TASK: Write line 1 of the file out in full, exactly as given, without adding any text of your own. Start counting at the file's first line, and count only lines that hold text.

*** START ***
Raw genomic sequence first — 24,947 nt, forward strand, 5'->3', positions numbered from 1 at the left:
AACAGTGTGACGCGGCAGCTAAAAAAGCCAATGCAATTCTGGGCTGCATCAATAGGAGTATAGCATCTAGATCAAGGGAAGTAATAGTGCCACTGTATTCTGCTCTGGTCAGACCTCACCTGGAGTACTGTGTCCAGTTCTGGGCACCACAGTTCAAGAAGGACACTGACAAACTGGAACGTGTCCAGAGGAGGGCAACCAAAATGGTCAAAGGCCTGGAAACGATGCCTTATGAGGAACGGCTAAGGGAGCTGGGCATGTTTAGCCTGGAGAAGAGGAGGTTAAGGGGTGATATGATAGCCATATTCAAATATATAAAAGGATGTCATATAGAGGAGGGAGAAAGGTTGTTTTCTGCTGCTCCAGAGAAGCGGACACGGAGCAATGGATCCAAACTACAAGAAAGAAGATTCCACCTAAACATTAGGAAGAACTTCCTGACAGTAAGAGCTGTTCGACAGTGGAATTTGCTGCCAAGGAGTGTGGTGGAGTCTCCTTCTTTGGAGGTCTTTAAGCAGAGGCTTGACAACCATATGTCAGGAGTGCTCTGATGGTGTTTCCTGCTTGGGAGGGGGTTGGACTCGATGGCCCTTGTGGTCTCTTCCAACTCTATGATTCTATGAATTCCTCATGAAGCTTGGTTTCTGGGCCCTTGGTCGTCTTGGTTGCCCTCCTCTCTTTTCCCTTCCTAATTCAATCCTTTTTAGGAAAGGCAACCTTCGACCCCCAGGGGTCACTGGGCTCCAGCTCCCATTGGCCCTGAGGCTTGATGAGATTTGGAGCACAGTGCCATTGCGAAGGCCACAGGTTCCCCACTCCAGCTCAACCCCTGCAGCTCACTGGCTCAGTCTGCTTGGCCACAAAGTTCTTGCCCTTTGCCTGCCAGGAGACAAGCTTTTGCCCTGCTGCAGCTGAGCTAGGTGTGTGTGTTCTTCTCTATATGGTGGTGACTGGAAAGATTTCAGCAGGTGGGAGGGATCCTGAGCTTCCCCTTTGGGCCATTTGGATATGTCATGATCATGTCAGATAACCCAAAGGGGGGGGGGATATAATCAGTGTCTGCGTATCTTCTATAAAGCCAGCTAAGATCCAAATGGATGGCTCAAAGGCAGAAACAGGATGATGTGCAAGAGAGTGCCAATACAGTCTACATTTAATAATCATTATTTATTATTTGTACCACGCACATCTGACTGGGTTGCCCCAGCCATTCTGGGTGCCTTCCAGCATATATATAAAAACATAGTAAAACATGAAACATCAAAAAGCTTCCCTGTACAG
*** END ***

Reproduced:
Raw genomic sequence first — 24,947 nt, forward strand, 5'->3', positions numbered from 1 at the left: